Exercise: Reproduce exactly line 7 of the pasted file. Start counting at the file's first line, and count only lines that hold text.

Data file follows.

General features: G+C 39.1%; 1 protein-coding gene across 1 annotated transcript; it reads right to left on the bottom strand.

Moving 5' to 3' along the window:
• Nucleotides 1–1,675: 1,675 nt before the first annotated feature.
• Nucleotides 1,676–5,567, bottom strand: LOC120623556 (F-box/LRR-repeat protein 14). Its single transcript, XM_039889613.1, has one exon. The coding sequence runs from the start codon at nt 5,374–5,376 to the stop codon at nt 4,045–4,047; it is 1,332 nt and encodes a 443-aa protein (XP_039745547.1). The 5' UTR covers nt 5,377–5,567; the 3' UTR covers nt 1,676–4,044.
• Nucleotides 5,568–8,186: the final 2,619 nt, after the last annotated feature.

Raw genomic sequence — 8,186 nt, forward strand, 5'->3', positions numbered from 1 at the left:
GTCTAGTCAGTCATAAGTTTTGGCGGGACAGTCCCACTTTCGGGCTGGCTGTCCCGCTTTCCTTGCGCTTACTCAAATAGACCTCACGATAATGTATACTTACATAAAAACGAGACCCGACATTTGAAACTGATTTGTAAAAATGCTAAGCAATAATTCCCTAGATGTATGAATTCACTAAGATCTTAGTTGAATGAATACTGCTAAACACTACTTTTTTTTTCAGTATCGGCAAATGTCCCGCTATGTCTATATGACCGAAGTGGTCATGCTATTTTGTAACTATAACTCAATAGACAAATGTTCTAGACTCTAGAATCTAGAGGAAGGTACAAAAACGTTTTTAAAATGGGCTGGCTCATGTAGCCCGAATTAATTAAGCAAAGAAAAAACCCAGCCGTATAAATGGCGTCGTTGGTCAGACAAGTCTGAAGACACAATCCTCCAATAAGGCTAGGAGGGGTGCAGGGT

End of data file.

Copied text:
GTCTAGTCAGTCATAAGTTTTGGCGGGACAGTCCCACTTTCGGGCTGGCTGTCCCGCTTTCCTTGCGCTTACTCAAATAGACCTCACGATAATGTATACTTACATAAAAACGAGACCCGACATTTGAAACTGATTTGTAAAAATGCTAAGCAATAATTCCCTAGATGTATGAATTCACTAAGATCTTAGTTGAATGAATACTGCTAAACACTACTTTTTTTTTCAGTATCGGCAAATGTCCCGCTATGTCTATATGACCGAAGTGGTCATGCTATTTTGTAACTATAACTCAATAGACAAATGTTCTAGACTCTAGAATCTAGAGGAAGGTACAAAAACGTTTTTAAAATGGGCTGGCTCATGTAGCCCGAATTAATTAAGCAAAGAAAAAACCCAGCCGTATAAATGGCGTCGTTGGTCAGACAAGTCTGAAGACACAATCCTCCAATAAGGCTAGGAGGGGTGCAGGGT